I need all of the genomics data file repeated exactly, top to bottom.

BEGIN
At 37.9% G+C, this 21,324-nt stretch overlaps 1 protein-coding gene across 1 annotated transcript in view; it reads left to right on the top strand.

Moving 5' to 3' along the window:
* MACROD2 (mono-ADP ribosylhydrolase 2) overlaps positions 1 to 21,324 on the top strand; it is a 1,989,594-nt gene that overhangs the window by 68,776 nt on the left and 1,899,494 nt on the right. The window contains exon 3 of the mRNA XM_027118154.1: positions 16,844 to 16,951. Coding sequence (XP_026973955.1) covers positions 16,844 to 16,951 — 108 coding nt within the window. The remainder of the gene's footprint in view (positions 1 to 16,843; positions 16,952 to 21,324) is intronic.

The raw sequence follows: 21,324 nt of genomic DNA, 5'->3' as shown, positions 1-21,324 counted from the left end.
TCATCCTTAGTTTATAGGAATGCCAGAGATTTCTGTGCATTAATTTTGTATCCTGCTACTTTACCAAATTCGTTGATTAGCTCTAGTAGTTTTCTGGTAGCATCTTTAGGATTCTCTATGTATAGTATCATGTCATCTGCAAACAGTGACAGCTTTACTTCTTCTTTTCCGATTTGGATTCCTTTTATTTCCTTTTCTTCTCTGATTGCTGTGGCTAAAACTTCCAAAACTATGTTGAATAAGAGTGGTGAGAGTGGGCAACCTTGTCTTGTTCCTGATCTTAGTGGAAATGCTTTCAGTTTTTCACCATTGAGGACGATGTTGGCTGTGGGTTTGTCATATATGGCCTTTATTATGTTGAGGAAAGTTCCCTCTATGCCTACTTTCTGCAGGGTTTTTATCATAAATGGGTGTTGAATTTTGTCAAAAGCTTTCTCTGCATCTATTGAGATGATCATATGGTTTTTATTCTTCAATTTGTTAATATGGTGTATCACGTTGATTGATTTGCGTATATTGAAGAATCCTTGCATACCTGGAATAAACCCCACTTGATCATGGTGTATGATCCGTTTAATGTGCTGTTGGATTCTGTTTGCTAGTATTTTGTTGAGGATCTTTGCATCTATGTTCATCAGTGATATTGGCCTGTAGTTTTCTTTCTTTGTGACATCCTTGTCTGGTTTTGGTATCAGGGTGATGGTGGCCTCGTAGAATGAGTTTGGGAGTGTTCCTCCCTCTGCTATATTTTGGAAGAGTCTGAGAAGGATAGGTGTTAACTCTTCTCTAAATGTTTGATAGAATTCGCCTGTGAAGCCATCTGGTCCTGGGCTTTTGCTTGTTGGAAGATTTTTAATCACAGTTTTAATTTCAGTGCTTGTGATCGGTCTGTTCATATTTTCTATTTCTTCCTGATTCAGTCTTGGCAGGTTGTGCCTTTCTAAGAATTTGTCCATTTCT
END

At 37.9% G+C, this 21,324-nt stretch overlaps 1 protein-coding gene across 1 annotated transcript in view; it reads left to right on the top strand.

Moving 5' to 3' along the window:
* MACROD2 (mono-ADP ribosylhydrolase 2) overlaps positions 1 to 21,324 on the top strand; it is a 1,989,594-nt gene that overhangs the window by 68,776 nt on the left and 1,899,494 nt on the right. The window contains exon 3 of the mRNA XM_027118154.1: positions 16,844 to 16,951. Coding sequence (XP_026973955.1) covers positions 16,844 to 16,951 — 108 coding nt within the window. The remainder of the gene's footprint in view (positions 1 to 16,843; positions 16,952 to 21,324) is intronic.

The raw sequence follows: 21,324 nt of genomic DNA, 5'->3' as shown, positions 1-21,324 counted from the left end.
TCATCCTTAGTTTATAGGAATGCCAGAGATTTCTGTGCATTAATTTTGTATCCTGCTACTTTACCAAATTCGTTGATTAGCTCTAGTAGTTTTCTGGTAGCATCTTTAGGATTCTCTATGTATAGTATCATGTCATCTGCAAACAGTGACAGCTTTACTTCTTCTTTTCCGATTTGGATTCCTTTTATTTCCTTTTCTTCTCTGATTGCTGTGGCTAAAACTTCCAAAACTATGTTGAATAAGAGTGGTGAGAGTGGGCAACCTTGTCTTGTTCCTGATCTTAGTGGAAATGCTTTCAGTTTTTCACCATTGAGGACGATGTTGGCTGTGGGTTTGTCATATATGGCCTTTATTATGTTGAGGAAAGTTCCCTCTATGCCTACTTTCTGCAGGGTTTTTATCATAAATGGGTGTTGAATTTTGTCAAAAGCTTTCTCTGCATCTATTGAGATGATCATATGGTTTTTATTCTTCAATTTGTTAATATGGTGTATCACGTTGATTGATTTGCGTATATTGAAGAATCCTTGCATACCTGGAATAAACCCCACTTGATCATGGTGTATGATCCGTTTAATGTGCTGTTGGATTCTGTTTGCTAGTATTTTGTTGAGGATCTTTGCATCTATGTTCATCAGTGATATTGGCCTGTAGTTTTCTTTCTTTGTGACATCCTTGTCTGGTTTTGGTATCAGGGTGATGGTGGCCTCGTAGAATGAGTTTGGGAGTGTTCCTCCCTCTGCTATATTTTGGAAGAGTCTGAGAAGGATAGGTGTTAACTCTTCTCTAAATGTTTGATAGAATTCGCCTGTGAAGCCATCTGGTCCTGGGCTTTTGCTTGTTGGAAGATTTTTAATCACAGTTTTAATTTCAGTGCTTGTGATCGGTCTGTTCATATTTTCTATTTCTTCCTGATTCAGTCTTGGCAGGTTGTGCCTTTCTAAGAATTTGTCCATTTCT